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Debt & Equity

Investors take aim at utilities

New York City Comptroller Scott M. Stringer is leading a coalition of institutional investors representing some $1.8 trillion in combined assets to demand the 20 largest publicly traded electricity generators in the U.S. commit to achieving net-zero carbon emissions.

Comptroller Scott Stringer

Decarbonizing these companies would wipe out nearly half of the power sector’s carbon emissions, according to the coalition.

Comptroller Stringer, is a lead signatory to the effort on behalf of the New York City Employees’ Retirement System, Teachers Retirement System of the City of New York, and the New York City Board of Education Retirement System.

The three NYC funds held over $812 million in shares in the 20 companies as of November 30, 2018.

Said Stringer, “The climate crisis is an imminent threat not only to our planet, but to pensions systems, and ultimately, our beneficiaries.

“Delaying climate action is like denying climate change – it’s not an option for these companies or for anyone else. These are the biggest power producers and polluters in our country, which is why decarbonization is not just a moral imperative, it’s a financial necessity.

“This initiative makes clear that mobilizing for the planet goes hand-in-hand with protecting our pensions, and we need these commitments now.”

The 20 signatories, including some of the biggest institutional investors in the world, have asked the board chairs of these 20 utilities to make the net-zero commitment within the next six months.

Investors want the targeted utilities to implement four key governance reforms in advance of their 2020 proxy statements to achieve the net-zero target:

Identify who on the board is responsible for overseeing execution of the net-zero transition.

Develop and publish a detailed transition plan to achieve net-zero emissions from electricity generation by 2050 at the latest, with clear near-term benchmarks and plans for 2025 and 2030.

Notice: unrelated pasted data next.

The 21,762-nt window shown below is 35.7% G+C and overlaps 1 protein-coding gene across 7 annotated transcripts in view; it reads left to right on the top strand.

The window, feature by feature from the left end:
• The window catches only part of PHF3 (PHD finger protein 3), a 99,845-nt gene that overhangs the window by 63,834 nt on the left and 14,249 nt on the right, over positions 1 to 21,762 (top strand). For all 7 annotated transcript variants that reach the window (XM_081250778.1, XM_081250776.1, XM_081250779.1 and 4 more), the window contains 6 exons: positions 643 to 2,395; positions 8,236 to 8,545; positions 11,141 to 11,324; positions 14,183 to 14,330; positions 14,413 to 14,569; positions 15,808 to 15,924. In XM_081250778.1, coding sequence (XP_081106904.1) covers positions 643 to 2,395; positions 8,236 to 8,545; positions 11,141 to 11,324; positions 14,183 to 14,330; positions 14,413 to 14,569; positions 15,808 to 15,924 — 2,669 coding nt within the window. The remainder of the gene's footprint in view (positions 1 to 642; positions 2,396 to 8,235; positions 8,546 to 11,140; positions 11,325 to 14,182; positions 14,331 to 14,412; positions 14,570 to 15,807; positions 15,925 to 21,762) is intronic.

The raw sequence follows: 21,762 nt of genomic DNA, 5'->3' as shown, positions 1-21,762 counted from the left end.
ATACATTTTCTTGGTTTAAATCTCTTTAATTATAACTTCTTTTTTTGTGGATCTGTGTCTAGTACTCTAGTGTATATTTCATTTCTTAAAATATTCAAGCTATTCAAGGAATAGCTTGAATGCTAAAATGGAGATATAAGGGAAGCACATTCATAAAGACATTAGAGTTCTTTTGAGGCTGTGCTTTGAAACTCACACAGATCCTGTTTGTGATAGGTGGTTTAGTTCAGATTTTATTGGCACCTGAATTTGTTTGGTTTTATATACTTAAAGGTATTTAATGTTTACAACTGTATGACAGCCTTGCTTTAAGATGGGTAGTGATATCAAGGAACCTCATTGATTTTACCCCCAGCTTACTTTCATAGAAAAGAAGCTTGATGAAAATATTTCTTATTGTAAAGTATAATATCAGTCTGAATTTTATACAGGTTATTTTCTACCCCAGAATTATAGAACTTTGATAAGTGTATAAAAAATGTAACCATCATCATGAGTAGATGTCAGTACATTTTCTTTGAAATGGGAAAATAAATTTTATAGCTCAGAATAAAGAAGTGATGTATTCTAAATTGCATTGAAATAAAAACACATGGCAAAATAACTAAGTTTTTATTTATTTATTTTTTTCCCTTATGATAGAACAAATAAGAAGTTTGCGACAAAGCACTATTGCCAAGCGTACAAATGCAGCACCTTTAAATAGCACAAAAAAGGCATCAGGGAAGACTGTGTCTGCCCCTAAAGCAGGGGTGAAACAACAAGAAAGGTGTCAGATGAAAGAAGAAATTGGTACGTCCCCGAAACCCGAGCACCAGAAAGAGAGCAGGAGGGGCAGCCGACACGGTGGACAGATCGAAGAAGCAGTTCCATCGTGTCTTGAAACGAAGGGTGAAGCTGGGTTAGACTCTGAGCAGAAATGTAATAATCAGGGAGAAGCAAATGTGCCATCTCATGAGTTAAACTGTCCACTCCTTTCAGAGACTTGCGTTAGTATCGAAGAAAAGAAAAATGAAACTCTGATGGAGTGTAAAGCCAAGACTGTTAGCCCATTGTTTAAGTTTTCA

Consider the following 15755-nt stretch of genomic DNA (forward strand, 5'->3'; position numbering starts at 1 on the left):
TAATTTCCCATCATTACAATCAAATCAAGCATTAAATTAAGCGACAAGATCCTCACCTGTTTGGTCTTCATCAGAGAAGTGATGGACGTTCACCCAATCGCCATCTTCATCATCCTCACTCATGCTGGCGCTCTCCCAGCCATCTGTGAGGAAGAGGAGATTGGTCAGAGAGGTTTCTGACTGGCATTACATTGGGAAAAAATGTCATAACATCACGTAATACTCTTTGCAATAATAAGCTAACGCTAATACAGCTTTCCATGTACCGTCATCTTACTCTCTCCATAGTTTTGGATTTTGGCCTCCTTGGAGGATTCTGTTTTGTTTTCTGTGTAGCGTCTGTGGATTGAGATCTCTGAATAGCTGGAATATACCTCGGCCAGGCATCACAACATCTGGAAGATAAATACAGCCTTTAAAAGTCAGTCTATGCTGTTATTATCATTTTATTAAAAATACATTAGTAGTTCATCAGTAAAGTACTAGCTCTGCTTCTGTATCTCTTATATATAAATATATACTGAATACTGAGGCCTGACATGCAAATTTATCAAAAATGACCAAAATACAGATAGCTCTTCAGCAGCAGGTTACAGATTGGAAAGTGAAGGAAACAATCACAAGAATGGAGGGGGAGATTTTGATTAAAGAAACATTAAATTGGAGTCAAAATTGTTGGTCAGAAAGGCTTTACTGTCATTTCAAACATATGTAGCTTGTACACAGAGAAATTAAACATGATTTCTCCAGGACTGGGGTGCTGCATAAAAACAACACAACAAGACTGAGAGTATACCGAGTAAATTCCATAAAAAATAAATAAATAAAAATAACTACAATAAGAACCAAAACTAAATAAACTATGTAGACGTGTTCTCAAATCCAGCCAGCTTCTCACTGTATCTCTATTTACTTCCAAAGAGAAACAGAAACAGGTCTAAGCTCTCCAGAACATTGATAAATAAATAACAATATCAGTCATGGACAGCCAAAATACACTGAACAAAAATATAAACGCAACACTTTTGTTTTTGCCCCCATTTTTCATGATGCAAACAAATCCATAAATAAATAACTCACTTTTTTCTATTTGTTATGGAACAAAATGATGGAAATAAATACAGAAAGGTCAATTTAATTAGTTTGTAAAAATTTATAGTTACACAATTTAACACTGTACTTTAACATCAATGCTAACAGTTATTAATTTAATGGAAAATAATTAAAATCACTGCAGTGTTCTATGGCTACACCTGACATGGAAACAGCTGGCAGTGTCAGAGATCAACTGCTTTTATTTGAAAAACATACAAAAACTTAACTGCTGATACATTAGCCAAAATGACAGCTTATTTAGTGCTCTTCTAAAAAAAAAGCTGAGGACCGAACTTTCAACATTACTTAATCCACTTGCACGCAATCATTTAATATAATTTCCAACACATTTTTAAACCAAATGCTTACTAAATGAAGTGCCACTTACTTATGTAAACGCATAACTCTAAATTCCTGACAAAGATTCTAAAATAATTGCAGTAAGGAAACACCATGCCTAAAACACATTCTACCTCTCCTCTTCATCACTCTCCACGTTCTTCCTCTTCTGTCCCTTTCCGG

Incorporate transition milestones into executive compensation metrics.

Disclose how political, lobbying and trade association activities will be brought into alignment with the net-zero commitment.

A new report from the Climate Majority Project, Net-Zero by 2050: Investor Risks and Opportunities in the context of Deep Decarbonization of Electricity Generation, details the urgency of global decarbonization and the risks and opportunities for electric utilities and their investors.

It also outlines the governance transformations needed for companies to achieve the net-zero target.

THOMAS DiNAPOLI

New York State Comptroller Thomas P. DiNapoli said, “The New York State Common Retirement Fund has long pushed its portfolio companies, including utilities, to address climate risk and set lower emissions targets.

“Climate change presents investors with significant risks, but the creation of a low carbon economy presents numerous opportunities that utilities, and their investors, cannot afford to miss.”

Other signatories include CalPERS, Ceres, Hermes Investment Management and the Connecticut Treasurer Shawn T. Wooden, who said, “The negative impacts of climate change for our planet and our country are not some hypothetical scenario decades from now. This is a crisis that is very real today.

“That’s why Connecticut and other long-term investors in electric utilities are taking action.”

Today, the electric power sector is one of the largest sources of U.S. carbon emissions, and U.S. power sector emissions increased in 2018.

The coalition says failure of electric utilities to decarbonize poses material risks for long-term investors; at the same time, carbon-free electrification of transportation and other sectors presents electric utilities with once-in-a-generation growth opportunities.

The 20 companies that are the focus of the investor initiative are estimated to generate nearly 50 percent of the U.S. electric power sector’s CO2 emissions.

Of the20, only one (Xcel Energy) has committed to a net-zero by 2050 target. Seven have set long-term targets that are not yet in line with the net-zero by 2050 objective, and the remaining 12 have not set any long-term targets at all.

None of the companies can demonstrate that their capital expenditures are in line with achieving a net-zero target, and many have invested heavily in policy-related activities that oppose climate mitigation.

Eli Kasargod-Staub, CFA, Executive Director of the Climate Majority Project, said: “Given the urgency, complexity, and magnitude of the net-zero transformation, responsibility for the transition rests with corporate boards.

“We recommend that if an electric utility fails to make the net-zero by 2050 commitment and undertake the four reforms by the time of the 2020 proxy statement, asset owners and managers should consider voting against the chair of its board of directors (and lead independent director, if applicable) in 2020.

“Asset owners and managers also should consider whether further board-level actions are warranted, such as voting against directors overseeing executive compensation, environmental issues, and political spending; enacting governance reforms to improve board independence; or nominating alternate directors.”

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